Minneapolis Community and Technical College is a public college with the mission of encouraging students of color and the economically disadvantaged into its downtown classrooms.
The two-year school proudly trumpets its diversity, with new 2010 data showing about 46 percent of the school’s 14,500 learners are nonwhite. Further, more than 48 percent are low income.
To open those doors wider, a special program called the Power of YOU was initiated a few years ago, offering free college tuition and student support services to qualified Minneapolis and St. Paul high school students.
All of which background spells out the need for Mary Ann Prado, a woman with a master’s degree in education who nonetheless — because it’s a short-hand way of describing her job — calls herself the “college social worker.”
Prado is director of resources and referral at MCTC, a woman charged with helping students handle some of the perhaps less typical challenges and crises students face, issues like homelessness and hunger. Such hurdles can force students to drop out of school.
Since spring of 2008, she’s been a one-woman force at MCTC and apparently the only person in the Minnesota State Colleges and Universities system doing exactly what she does.
Her clientele is diverse but “honestly, a high number of people of color,” she told me, with needs as varied as diapers and food, jobs, childcare and housing.
Since fall term started about a month ago she’s met with about 100 students. All last year it was 500, with about half of those dealing with housing-related issues, she said.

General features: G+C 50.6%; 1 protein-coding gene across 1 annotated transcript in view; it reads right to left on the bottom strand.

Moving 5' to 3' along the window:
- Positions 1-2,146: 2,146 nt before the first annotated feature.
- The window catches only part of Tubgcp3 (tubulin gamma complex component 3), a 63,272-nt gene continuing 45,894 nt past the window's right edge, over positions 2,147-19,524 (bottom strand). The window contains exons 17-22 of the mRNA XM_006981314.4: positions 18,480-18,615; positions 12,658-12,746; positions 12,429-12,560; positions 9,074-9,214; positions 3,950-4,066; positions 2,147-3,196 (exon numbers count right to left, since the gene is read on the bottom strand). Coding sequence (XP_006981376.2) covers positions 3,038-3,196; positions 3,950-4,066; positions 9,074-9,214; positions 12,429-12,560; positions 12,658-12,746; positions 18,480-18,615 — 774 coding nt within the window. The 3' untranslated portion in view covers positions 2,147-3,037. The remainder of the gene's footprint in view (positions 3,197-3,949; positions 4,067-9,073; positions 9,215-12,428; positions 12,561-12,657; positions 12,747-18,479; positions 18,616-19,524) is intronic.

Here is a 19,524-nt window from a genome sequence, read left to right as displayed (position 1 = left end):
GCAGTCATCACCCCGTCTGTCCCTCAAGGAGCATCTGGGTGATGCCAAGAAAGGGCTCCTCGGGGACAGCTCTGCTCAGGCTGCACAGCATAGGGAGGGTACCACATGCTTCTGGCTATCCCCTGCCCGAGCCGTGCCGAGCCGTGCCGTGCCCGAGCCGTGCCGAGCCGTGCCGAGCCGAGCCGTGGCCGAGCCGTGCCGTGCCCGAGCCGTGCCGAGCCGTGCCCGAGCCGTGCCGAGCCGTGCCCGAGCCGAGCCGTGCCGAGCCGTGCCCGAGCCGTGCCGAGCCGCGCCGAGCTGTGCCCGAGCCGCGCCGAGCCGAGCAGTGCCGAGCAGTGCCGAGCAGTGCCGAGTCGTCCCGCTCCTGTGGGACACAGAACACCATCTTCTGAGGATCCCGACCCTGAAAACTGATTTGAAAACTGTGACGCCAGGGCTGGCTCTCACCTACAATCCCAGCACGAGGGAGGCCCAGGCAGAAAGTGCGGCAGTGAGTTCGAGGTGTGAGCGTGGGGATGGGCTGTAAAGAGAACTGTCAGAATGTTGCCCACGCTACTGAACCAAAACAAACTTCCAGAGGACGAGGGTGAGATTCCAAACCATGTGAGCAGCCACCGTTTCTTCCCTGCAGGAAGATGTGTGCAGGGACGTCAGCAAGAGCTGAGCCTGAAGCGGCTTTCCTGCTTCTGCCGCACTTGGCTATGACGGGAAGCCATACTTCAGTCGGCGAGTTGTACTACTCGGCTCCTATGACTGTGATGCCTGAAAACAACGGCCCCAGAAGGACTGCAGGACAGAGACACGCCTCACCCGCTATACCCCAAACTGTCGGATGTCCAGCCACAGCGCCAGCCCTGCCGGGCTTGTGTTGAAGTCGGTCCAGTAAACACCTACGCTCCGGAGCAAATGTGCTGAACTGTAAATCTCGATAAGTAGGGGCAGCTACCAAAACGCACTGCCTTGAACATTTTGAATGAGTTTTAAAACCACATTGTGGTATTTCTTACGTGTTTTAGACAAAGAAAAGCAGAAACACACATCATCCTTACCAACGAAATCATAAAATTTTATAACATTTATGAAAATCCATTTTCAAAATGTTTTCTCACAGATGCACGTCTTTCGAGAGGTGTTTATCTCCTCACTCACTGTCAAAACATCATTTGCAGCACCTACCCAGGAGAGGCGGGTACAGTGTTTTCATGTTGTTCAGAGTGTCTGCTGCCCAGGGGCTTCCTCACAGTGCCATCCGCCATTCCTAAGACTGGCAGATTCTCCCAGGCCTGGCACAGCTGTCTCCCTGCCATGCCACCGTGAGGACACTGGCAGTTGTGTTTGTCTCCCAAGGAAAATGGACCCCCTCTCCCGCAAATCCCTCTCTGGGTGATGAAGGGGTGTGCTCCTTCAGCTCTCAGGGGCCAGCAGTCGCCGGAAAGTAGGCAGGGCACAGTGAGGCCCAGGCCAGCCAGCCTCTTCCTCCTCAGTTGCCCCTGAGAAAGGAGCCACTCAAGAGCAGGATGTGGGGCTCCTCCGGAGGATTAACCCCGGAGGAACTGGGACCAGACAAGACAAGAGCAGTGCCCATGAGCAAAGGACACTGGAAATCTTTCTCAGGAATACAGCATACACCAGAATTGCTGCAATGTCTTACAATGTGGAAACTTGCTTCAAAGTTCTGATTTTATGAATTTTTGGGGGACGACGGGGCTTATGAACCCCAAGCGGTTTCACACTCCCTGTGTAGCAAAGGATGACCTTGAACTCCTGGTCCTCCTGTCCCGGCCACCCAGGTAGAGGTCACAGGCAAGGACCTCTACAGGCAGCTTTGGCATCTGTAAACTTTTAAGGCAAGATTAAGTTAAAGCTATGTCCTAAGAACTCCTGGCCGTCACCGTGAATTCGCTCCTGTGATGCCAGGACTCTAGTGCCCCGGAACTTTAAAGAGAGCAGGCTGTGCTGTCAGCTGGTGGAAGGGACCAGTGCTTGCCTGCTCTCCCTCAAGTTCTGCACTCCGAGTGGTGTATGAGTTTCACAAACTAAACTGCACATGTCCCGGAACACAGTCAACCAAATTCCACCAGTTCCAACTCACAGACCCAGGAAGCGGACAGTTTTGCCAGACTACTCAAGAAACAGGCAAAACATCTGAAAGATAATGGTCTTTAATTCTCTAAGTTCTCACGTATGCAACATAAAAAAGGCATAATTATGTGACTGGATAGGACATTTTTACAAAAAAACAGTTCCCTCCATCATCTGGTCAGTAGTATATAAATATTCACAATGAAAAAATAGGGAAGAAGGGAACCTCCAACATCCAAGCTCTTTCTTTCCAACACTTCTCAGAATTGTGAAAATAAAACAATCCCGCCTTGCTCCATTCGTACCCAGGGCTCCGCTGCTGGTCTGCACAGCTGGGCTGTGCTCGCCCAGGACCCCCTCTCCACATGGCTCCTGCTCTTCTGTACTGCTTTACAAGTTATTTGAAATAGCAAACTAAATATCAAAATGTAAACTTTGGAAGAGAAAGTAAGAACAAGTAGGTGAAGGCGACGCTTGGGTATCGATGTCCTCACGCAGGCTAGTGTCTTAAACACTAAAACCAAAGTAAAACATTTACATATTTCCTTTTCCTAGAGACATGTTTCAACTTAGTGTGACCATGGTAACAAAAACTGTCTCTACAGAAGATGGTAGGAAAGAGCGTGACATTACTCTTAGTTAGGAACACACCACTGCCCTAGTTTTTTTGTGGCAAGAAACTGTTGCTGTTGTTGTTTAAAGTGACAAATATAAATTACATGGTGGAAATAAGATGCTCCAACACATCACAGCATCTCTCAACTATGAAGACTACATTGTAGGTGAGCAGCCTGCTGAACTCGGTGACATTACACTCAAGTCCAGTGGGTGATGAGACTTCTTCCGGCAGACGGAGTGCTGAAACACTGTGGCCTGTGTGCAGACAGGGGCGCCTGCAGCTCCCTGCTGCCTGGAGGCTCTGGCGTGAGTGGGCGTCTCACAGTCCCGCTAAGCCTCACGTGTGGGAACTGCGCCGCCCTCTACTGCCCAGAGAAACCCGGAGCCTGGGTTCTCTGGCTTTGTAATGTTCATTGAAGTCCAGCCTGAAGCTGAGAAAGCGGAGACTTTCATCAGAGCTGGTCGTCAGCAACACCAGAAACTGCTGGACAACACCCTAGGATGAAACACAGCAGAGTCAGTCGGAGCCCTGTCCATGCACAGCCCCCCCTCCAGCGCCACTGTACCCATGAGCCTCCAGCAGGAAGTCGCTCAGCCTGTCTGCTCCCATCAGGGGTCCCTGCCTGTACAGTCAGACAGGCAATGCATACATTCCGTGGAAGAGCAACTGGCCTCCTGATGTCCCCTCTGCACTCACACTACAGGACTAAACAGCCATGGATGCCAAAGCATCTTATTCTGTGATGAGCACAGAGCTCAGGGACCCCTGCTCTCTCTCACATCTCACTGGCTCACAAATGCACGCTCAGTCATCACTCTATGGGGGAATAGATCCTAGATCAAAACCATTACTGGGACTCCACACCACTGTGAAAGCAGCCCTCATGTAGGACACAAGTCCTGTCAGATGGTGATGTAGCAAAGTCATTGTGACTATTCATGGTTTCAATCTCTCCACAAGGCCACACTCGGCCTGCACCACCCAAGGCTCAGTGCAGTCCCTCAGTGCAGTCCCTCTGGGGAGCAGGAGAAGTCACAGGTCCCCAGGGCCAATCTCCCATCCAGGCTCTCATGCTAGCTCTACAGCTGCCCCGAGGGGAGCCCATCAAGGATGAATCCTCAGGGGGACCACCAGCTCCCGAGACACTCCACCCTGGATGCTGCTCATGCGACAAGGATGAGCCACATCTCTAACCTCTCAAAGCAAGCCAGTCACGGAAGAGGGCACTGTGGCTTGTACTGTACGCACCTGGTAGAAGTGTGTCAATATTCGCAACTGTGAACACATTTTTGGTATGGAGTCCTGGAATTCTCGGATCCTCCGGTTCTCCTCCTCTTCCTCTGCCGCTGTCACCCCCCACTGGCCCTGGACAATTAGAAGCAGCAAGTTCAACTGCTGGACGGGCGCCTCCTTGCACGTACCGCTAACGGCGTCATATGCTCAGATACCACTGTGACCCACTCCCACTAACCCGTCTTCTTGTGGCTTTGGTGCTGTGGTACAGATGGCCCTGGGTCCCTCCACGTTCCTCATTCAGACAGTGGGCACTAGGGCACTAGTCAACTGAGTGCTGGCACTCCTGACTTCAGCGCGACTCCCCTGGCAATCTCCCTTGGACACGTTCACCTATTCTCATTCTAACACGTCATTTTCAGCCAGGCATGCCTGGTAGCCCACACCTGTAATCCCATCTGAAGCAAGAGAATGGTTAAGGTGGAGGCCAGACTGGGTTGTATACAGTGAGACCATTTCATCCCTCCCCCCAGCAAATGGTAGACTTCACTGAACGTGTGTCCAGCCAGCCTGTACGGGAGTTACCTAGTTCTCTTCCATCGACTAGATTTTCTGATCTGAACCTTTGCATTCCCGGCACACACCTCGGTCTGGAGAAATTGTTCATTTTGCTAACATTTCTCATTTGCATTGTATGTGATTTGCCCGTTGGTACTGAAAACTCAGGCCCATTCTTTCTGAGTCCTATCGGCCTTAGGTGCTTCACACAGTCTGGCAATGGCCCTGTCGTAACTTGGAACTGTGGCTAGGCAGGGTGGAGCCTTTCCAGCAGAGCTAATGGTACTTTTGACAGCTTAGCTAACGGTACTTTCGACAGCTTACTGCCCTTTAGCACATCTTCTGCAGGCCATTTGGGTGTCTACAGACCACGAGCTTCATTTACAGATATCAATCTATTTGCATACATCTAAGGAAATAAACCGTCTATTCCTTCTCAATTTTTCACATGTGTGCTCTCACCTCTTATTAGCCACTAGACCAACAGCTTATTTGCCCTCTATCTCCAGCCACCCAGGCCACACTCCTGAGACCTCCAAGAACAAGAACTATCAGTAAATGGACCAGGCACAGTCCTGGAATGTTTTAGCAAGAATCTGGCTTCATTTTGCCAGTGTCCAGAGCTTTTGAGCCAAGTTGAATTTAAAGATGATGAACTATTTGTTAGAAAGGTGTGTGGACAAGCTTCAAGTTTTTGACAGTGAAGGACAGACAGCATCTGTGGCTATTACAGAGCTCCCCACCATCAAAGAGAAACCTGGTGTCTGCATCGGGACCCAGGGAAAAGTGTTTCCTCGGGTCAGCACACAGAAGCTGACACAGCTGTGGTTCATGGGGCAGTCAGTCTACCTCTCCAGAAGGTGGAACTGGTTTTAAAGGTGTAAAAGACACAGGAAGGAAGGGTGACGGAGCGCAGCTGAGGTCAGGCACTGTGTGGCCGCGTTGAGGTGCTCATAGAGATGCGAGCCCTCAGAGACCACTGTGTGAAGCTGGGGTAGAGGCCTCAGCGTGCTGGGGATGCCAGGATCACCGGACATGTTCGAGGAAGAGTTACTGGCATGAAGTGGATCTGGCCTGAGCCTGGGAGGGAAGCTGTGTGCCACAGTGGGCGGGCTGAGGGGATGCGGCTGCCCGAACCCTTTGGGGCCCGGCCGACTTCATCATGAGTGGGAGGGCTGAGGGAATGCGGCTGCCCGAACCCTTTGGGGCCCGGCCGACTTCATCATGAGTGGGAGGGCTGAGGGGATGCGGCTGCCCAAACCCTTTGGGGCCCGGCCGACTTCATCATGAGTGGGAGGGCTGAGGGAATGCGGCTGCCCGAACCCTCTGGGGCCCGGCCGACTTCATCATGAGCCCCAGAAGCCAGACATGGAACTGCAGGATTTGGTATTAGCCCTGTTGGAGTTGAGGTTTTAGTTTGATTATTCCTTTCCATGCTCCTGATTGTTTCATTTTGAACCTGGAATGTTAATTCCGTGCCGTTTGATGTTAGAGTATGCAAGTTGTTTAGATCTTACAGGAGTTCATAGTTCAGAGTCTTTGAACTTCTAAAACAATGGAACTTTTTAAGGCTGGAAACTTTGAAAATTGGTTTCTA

‘Literally out in the streets’
Students are facing eviction, are behind in rent, are couch-hopping or staying in emergency shelters with some “literally out in the streets,” Prado said, though getting an accurate count of the homeless at MCTC is tricky because numbers are always changing.
Still, MCTC Students Against Hunger and Homelessness, a group Prado advises, is conducting a survey on homelessness this fall. The project is not only designed to seek out those needing help but to open the eyes of students not homeless.
Housing is the starting point. “I don’t just stop at housing. I say, ‘When’s the last time you’ve eaten?’ I’m also the thrift store, the Salvation Army on campus. I have snacks, hygiene items.” I give them help and service right on the spot.”
She hands out snacks and fast-food lunch cards, even stockpiling a few pantry items: spaghetti sauce, tuna, peanut butter, some clothes, even toilet paper — all gratis.
One recent school day she met students with varied problems. One needed a bus card to get to school. Three had housing issues: with one couch-hopping, one staying at a Salvation Army shelter, and another expecting to be homeless as family was moving out of state. Two women had places to live but came looking for food for their families.
With a background in social service advocacy and work with homeless youths and adults, Prado knows where help is to be found, referring students to the county, emergency food shelves, housing services, and to other resources, and helping them through the process.
In addition to creating Prado’s position, the college has also:
• Set up a health clinic on campus for low-income students without health insurance, named Boynton Health Service for MCTC students.
• Received $85,000 from Scholarship America to aid students in financial crisis that would otherwise cause them to drop out of school.
• Plans an employee fundraiser in November to raise more emergency funds for students.
Still, the need can be “quite overwhelming,” Prado said.